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        Jan 14 2014: : I was born in Brussels and my first language was baby-French. My parents died when I was a very young girl. As a teenager I traveled "through" a few countries, but never found any peaceful place to stay and study.. My previous life was very unsafe, and very unstable. Well, I know I cannot speak any language well, because as I discovered I had problems with manmade languages in general, I feel languages are as very deceitful and illusive as human consciousness. Only a great poet might put some words together so I can trust it almost as I can trust graceful music. I like English - it's more direct and structured well, I also feel that it is more respectful towards the meaning of words and terms than other languages. (But who am I to judge?) English is the language of some of the greatest scientists and philosophers, writers and poets.
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          Jan 14 2014: Oh... don't worry about speaking any foreign language well.
          That only matters to nitpickers blast them. So...I guessed right that you're a rare
          survivor and you deserve to be.

          'I feel languages are as very deceitful and illusive as human consciousness...'
          You felt right Vera! We can never be sure how our readers will interpret what we
          say.

          I also prefer English over my native language. English is concise and easier to use.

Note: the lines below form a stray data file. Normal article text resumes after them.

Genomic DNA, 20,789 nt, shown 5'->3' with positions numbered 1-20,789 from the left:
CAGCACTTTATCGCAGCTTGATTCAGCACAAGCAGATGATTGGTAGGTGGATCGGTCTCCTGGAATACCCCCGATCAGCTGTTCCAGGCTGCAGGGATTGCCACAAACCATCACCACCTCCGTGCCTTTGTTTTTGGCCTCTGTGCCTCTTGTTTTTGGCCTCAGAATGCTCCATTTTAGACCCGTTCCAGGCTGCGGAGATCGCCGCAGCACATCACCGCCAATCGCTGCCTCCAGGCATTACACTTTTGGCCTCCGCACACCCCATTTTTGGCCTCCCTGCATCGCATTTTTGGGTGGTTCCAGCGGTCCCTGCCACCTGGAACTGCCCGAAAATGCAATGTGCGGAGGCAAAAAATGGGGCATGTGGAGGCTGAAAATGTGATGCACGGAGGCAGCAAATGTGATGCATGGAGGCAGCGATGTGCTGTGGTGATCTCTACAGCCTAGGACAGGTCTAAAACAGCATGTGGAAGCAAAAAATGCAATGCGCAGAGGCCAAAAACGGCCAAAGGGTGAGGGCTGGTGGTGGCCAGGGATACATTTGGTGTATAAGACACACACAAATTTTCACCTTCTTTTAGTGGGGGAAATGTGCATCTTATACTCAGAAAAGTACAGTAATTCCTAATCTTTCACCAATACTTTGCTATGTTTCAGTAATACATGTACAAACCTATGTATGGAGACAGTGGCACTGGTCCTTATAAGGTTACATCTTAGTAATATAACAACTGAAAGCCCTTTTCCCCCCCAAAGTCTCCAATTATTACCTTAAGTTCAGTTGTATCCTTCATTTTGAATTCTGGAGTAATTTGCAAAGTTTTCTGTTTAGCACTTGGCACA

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        Jan 14 2014: I'd like to know what you think about a first futuristic sustainable school that is to encourage young students to learn how to co-exist in a peaceful small society within natural environment. I do not suggest to completely get rid of large production and a few other systems - they can be very helpful in case of emergencies, but they shall be NOT prevailing - only supportive. I think about how to practically start making changes within small groups, and learn again about sustainability.

        (so many meaningful jobs can be created --- but by individuals themselves, and based on their skils and talents, while they are comprehending what is Really needed within their own communities and natural environment. The new menaingful ideas and skills and traditions, in combination with sound innovation will be praised - not those psychotic ideas which the brainless industries or corporate guys advertise..
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          Jan 14 2014: I can only say that I support your idea of 'a first futuristic sustainable
          school that is to encourage young students to learn how to co-exist in a
          peaceful small society within natural environment.' It's a great concept that
          should be implemented.

          Corporate ads about ideas are always suspect. Probably made just to
          rake in money.
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    Jan 7 2014: Hi Poch,
    In your introduction you note: "Should citations alone be used to judge scholarly performance?" I heard a statistic the other day - the average academic paper is only read by 8 people, all of whom are academics. So what's the point of all those quotas for outputs of academic writings?
    I left my secure academic post (my colleagues thought I was crazy) in the year 2000 because I wanted to see if I had anything creative, original and worthwhile in me to contribute to the world. It's slowly coming to fruition.
    I think Keith Henline's comment below is on the right track - we need practical skills and (I would add) practical ways for dealing with our psychology and the search for meaning in life.
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      Jan 7 2014: I'm glad your gamble is slowly coming to fruition Joshua.